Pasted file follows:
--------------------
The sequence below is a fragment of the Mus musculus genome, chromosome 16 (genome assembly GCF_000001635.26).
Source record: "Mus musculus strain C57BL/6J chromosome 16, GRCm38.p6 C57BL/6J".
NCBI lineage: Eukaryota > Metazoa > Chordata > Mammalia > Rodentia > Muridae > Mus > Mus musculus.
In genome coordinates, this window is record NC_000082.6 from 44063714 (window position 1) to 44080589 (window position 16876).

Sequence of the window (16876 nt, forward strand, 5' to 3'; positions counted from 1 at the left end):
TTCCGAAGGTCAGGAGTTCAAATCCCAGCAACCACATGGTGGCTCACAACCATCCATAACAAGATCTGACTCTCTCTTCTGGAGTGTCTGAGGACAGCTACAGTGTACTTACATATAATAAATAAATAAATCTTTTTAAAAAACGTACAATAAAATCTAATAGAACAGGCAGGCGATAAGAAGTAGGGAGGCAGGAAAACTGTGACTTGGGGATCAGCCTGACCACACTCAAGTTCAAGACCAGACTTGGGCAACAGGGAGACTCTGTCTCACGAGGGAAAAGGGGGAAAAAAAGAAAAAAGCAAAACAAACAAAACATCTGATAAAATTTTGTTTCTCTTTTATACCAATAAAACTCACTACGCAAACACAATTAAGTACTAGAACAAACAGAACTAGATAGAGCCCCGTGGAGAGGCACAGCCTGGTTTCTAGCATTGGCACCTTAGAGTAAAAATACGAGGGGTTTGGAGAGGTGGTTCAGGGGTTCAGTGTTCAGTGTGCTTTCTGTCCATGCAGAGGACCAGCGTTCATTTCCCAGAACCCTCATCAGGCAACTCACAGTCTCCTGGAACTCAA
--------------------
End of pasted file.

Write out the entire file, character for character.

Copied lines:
The sequence below is a fragment of the Mus musculus genome, chromosome 16 (genome assembly GCF_000001635.26).
Source record: "Mus musculus strain C57BL/6J chromosome 16, GRCm38.p6 C57BL/6J".
NCBI lineage: Eukaryota > Metazoa > Chordata > Mammalia > Rodentia > Muridae > Mus > Mus musculus.
In genome coordinates, this window is record NC_000082.6 from 44063714 (window position 1) to 44080589 (window position 16876).

Sequence of the window (16876 nt, forward strand, 5' to 3'; positions counted from 1 at the left end):
TTCCGAAGGTCAGGAGTTCAAATCCCAGCAACCACATGGTGGCTCACAACCATCCATAACAAGATCTGACTCTCTCTTCTGGAGTGTCTGAGGACAGCTACAGTGTACTTACATATAATAAATAAATAAATCTTTTTAAAAAACGTACAATAAAATCTAATAGAACAGGCAGGCGATAAGAAGTAGGGAGGCAGGAAAACTGTGACTTGGGGATCAGCCTGACCACACTCAAGTTCAAGACCAGACTTGGGCAACAGGGAGACTCTGTCTCACGAGGGAAAAGGGGGAAAAAAAGAAAAAAGCAAAACAAACAAAACATCTGATAAAATTTTGTTTCTCTTTTATACCAATAAAACTCACTACGCAAACACAATTAAGTACTAGAACAAACAGAACTAGATAGAGCCCCGTGGAGAGGCACAGCCTGGTTTCTAGCATTGGCACCTTAGAGTAAAAATACGAGGGGTTTGGAGAGGTGGTTCAGGGGTTCAGTGTTCAGTGTGCTTTCTGTCCATGCAGAGGACCAGCGTTCATTTCCCAGAACCCTCATCAGGCAACTCACAGTCTCCTGGAACTCAA